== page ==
Between Kith and Kin and Formal Services: Everyday help and support in the ‘middle layer’

S. Anderson, J. Brownlie, EJ Milne

    Research output: Book/ReportOther reportpeer-review


    This report forms part of the Liveable Lives study, a largescale qualitative research project examining views and experiences of everyday help and support – low-level, ordinary and often unnoticed acts and relationships that can help us to manage the practical and emotional challenges of our daily lives. Everyday help and support – low-level, ordinary and often routine acts and relationships that help us to manage the practical and emotional challenges of our daily lives – is little noticed, studied or understood. Much of this takes place in the realm of the wholly interpersonal. But there is also a ‘middle layer’, between the interpersonal and the world of formal service provision. This consists of diverse groups, associations and organisations which typically lack any formal remit for help and support but which nevertheless make an important contribution to an overarching ‘infrastructure of kindness’. The main report from the Liveable Lives study focused on experiences of everyday help and support involving family, friends, neighbours, acquaintances and even strangers. This supplementary paper looks at the related issue of the wide range of local ‘middle layer’ groups, organisations and associations and at the role these play in enabling, sustaining or constraining such relations. Specific settings examined included a supermarket, a library and a group working to create a community garden. The middle layer has an important role to play in creating the conditions for ‘ordinary kindness’ simply by encouraging social interaction. Groups, organisations and associations in this realm draw people together through shared interest or purpose; they provide spaces within which interaction can happen, and sometimes actively facilitate access to those spaces. As such, they serve as junction boxes, connecting diverse strands of community and social networks. But spaces and opportunities in this layer are experienced differently by different people and in different social and economic contexts. For example, the research suggests that those from middle class, professional backgrounds may feel more confident about engaging with self-organised groups and associations, such as ramblers, book groups or other interest-based activity. Those in a predominantly working class area like Maryhill can set greater store by known, informal connections; and there is a greater role for ‘provided’ spaces and activities, such as those based in local community centres. While there may be an apparent fit between the not-for-profit sector (such as the library) and notions of everyday help and support, ‘ordinary kindnesses’ are evident in corporate or commercial settings too – whether a supermarket, café or corner shop. The significance of all these middle layer settings varies from one community to another, depending on what other facilities are available and the extent to which people live highly local or more geographically extended lives. Within the more formal organisational settings of the middle layer, it is often when individuals transcend their formal or scripted roles that there is the greatest scope for small acts and relationships of help and support to emerge. While this might carry some risks for organisations – if for example, staff in a library or supermarket are distracted from the core tasks of lending books or selling groceries – it can also be seen as congruent with good customer service and as part of what attracts people to those particular settings in the first place. Groups, organisations and associations at this level can also learn something from the way that everyday help and support is navigated and negotiated between individuals – for example, about the difficulty that people have in acknowledging vulnerability and asking for help; the way that help and support often happens most easily ‘in passing’; and the scope to derive benefits that are mutual from participation and engagement in community settings. A sense of achievement and social connection reported by members of the community garden is an example here. Abstract from Between Kith and Kin and Formal Services: Everyday help and support in the ‘middle layer’ by Anderson, S. , Brownlie, J. and Milne, E, published in 2015 by the Joseph Rowntree Foundation. Reproduced by permission of the Joseph Rowntree Foundation.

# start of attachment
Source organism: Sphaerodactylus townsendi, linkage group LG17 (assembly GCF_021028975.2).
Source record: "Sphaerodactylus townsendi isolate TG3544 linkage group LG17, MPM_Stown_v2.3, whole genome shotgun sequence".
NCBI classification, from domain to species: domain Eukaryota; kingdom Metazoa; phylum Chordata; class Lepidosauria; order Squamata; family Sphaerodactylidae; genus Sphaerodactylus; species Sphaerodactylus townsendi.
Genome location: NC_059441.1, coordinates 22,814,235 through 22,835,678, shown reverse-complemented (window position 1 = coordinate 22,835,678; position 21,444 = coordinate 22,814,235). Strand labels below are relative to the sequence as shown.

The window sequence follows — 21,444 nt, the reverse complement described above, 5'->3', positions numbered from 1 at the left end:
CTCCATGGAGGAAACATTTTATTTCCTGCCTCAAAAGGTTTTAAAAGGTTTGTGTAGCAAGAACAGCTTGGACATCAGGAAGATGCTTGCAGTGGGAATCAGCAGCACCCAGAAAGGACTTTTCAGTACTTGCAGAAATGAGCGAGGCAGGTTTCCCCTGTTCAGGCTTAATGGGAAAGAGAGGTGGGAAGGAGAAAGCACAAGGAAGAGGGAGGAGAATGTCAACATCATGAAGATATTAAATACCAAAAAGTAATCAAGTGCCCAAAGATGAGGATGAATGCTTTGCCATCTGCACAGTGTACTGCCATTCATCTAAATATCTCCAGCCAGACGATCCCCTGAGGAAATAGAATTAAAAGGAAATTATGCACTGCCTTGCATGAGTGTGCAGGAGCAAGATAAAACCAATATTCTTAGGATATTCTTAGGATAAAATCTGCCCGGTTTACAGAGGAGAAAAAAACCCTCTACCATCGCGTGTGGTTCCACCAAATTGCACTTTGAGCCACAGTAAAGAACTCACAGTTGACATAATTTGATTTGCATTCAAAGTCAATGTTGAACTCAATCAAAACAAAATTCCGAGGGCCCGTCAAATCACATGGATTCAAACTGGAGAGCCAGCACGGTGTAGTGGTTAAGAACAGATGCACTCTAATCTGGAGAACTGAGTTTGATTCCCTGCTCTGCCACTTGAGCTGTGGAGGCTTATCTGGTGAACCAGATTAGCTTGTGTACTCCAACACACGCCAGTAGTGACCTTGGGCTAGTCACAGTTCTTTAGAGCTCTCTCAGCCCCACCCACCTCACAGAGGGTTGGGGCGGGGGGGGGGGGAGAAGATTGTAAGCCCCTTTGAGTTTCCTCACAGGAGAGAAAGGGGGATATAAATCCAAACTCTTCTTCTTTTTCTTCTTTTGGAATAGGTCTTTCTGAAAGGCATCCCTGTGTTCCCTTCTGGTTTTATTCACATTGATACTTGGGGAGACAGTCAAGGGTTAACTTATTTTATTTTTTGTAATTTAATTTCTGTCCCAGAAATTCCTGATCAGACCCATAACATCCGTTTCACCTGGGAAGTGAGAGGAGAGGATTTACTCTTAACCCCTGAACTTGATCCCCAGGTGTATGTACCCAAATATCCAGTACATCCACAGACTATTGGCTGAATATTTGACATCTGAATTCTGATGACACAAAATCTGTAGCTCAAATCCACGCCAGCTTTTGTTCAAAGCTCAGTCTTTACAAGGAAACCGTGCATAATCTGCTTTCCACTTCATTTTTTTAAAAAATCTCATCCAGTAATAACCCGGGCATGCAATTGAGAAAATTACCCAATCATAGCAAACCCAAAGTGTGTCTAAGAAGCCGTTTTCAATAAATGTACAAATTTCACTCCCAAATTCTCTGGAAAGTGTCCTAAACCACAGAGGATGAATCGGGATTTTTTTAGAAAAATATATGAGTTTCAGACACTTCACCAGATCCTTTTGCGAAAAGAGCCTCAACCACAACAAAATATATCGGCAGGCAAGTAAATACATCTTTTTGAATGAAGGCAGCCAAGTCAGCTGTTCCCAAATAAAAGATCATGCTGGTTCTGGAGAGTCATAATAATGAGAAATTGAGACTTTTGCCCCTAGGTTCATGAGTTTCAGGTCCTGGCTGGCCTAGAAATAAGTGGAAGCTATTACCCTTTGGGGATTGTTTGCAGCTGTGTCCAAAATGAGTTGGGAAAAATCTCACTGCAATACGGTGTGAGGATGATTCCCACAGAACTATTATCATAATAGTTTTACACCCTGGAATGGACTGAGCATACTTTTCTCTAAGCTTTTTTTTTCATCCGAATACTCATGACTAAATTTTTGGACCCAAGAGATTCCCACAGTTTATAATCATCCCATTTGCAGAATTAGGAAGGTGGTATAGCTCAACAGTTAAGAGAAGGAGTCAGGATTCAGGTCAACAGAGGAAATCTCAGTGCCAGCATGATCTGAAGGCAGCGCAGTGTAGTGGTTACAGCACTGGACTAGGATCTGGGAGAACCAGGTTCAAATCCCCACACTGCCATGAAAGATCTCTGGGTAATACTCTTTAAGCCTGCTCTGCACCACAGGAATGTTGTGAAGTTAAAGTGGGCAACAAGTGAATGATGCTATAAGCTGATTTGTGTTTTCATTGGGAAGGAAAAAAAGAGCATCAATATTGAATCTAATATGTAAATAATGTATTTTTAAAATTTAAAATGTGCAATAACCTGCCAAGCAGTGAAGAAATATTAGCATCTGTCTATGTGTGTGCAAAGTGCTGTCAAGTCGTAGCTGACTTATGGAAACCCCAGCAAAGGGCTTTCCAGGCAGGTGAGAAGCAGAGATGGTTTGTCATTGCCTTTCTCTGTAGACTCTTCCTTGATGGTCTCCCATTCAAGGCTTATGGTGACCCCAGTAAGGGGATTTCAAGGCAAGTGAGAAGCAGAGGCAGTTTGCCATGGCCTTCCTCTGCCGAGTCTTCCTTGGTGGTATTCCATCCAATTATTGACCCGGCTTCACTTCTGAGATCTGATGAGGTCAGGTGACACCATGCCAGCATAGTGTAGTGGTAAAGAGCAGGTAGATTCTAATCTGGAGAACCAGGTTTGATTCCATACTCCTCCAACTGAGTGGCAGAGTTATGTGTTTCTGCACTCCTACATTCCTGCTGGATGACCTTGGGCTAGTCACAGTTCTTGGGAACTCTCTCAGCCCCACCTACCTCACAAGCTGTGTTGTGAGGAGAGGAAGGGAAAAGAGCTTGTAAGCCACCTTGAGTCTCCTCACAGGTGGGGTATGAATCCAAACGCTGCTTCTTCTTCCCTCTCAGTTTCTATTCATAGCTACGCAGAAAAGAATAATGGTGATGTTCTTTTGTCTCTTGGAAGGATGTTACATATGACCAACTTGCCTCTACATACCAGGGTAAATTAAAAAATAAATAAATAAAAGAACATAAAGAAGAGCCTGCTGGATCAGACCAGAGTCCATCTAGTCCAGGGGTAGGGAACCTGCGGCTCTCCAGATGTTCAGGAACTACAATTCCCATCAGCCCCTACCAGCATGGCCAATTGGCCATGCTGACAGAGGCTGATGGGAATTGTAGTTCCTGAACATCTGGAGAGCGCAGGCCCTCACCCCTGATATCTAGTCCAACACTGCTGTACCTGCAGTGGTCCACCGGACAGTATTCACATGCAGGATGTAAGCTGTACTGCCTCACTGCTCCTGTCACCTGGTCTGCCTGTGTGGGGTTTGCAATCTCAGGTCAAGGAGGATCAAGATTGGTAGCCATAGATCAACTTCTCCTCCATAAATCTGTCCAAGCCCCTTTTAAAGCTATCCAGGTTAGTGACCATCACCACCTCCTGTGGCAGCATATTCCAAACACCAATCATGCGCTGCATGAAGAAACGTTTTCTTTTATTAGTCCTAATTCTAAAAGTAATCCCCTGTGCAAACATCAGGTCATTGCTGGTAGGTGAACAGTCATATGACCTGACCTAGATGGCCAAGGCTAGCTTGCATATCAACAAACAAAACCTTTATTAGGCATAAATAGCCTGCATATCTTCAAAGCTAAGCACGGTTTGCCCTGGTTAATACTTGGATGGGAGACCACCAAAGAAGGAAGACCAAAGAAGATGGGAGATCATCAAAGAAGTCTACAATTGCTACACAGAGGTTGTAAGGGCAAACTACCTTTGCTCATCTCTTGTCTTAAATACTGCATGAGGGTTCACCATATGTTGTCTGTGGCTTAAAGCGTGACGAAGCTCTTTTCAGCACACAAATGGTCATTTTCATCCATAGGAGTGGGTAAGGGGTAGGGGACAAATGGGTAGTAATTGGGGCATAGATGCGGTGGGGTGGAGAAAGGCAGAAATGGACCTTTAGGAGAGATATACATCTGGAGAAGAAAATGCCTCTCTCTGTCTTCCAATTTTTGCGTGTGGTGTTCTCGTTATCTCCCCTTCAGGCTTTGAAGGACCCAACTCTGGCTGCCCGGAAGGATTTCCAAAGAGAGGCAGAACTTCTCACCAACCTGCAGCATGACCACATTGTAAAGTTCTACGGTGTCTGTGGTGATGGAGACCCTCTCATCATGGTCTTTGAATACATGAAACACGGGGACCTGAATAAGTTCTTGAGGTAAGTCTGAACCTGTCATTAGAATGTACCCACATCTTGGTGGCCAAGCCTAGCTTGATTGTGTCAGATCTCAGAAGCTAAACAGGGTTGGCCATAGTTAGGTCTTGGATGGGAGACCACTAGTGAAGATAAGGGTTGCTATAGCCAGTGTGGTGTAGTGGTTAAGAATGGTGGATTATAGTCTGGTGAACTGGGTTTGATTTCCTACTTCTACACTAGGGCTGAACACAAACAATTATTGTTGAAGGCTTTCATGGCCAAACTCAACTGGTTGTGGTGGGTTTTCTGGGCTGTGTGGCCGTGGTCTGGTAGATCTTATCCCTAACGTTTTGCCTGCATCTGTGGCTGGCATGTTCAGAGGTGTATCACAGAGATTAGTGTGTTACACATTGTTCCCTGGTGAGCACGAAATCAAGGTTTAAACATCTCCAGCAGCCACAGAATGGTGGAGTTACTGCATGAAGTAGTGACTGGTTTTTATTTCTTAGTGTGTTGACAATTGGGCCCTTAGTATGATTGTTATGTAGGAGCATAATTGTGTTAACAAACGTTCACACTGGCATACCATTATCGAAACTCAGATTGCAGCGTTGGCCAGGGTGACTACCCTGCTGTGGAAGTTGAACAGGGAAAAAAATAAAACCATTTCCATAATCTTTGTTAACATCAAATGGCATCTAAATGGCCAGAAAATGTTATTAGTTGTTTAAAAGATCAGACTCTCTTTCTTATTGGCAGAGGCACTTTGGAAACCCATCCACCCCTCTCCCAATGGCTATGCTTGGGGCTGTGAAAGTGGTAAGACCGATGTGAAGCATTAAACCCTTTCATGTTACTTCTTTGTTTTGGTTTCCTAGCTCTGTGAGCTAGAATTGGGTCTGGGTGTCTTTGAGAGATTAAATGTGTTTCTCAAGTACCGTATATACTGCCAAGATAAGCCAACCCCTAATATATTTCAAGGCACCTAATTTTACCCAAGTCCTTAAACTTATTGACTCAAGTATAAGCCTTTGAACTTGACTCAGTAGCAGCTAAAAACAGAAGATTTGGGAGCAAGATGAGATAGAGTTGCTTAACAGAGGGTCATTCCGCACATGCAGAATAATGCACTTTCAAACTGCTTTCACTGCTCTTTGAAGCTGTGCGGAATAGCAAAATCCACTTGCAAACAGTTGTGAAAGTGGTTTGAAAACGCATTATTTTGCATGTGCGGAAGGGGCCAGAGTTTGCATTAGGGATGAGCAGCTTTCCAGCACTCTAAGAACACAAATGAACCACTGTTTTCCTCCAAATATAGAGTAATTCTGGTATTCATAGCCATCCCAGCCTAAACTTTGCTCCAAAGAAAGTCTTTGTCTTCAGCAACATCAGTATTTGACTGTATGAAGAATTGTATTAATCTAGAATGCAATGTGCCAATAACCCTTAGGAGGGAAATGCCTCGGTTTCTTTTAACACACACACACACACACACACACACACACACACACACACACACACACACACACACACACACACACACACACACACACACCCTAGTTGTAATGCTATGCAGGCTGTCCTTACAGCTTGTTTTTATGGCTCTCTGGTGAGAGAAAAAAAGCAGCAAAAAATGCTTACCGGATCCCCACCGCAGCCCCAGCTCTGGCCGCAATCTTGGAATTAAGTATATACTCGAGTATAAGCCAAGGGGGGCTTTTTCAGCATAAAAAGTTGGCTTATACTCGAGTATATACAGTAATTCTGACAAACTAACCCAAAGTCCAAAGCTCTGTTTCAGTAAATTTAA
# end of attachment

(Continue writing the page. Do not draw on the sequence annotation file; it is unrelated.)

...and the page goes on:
Original languageEnglish
    PublisherJoseph Rowntree Foundation
    ISBN (Print)9781909586987
    Publication statusPublished - 2015

    Bibliographical note

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    • informal support


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